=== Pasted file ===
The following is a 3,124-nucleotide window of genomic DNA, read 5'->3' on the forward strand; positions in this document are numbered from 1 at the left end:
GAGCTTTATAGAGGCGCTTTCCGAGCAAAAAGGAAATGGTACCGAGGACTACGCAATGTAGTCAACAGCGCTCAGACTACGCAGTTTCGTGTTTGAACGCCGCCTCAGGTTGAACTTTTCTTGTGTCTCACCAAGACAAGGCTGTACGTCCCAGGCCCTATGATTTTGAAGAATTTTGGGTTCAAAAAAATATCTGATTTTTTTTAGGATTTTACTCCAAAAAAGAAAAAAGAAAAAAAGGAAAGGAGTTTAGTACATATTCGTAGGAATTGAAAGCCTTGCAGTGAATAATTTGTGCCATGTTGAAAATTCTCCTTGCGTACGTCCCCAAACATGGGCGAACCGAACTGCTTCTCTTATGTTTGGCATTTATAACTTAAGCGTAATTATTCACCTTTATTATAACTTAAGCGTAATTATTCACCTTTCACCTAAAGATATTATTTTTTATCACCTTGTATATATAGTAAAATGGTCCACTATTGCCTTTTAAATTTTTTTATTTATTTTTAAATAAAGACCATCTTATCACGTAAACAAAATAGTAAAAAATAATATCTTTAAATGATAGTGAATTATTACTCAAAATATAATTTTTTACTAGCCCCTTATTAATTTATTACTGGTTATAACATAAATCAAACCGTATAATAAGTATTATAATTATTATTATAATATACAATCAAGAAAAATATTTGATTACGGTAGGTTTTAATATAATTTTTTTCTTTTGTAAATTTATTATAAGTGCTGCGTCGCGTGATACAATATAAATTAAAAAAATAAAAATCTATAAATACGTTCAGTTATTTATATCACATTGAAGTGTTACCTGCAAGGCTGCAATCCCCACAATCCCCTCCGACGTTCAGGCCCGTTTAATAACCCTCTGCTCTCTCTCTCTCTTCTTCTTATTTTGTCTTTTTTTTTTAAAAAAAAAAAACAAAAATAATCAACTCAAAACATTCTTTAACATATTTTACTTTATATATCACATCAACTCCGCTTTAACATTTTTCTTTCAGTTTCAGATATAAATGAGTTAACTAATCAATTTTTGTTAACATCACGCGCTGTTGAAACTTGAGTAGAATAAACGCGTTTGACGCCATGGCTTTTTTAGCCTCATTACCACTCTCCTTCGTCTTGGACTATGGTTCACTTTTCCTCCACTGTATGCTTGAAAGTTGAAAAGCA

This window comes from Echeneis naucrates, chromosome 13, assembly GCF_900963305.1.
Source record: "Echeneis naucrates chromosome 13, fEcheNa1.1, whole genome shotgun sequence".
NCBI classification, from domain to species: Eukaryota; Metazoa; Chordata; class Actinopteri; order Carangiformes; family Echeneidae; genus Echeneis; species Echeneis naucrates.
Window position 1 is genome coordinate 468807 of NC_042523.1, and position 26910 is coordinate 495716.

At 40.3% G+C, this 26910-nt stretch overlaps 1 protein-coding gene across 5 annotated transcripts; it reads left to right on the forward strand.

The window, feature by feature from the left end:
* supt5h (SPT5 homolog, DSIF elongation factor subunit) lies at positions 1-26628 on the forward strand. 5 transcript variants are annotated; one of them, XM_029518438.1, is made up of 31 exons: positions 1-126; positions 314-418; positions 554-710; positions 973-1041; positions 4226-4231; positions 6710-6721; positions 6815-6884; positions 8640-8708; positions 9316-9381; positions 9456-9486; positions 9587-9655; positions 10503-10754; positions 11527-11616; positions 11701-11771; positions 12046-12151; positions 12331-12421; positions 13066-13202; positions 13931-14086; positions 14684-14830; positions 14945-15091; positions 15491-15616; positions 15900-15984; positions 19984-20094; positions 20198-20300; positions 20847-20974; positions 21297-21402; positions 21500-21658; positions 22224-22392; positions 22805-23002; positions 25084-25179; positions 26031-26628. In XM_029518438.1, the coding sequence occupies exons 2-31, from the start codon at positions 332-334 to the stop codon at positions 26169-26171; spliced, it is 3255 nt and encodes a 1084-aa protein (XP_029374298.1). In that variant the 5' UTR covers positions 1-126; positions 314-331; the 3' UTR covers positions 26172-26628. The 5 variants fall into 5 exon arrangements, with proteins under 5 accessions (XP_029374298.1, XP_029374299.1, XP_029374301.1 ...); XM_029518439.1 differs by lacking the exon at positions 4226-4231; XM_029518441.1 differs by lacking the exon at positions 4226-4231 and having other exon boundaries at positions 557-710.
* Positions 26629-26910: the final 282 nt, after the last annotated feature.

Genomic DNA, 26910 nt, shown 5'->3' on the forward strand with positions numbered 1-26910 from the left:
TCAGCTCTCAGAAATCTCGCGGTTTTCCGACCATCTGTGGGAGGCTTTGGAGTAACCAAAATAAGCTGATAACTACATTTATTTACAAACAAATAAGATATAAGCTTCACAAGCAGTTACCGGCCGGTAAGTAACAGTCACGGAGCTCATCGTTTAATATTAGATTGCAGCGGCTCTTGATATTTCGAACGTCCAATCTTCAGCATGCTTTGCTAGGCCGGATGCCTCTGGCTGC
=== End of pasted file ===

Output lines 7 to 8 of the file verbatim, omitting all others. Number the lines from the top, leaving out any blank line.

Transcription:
At 40.3% G+C, this 26910-nt stretch overlaps 1 protein-coding gene across 5 annotated transcripts; it reads left to right on the forward strand.

The window, feature by feature from the left end: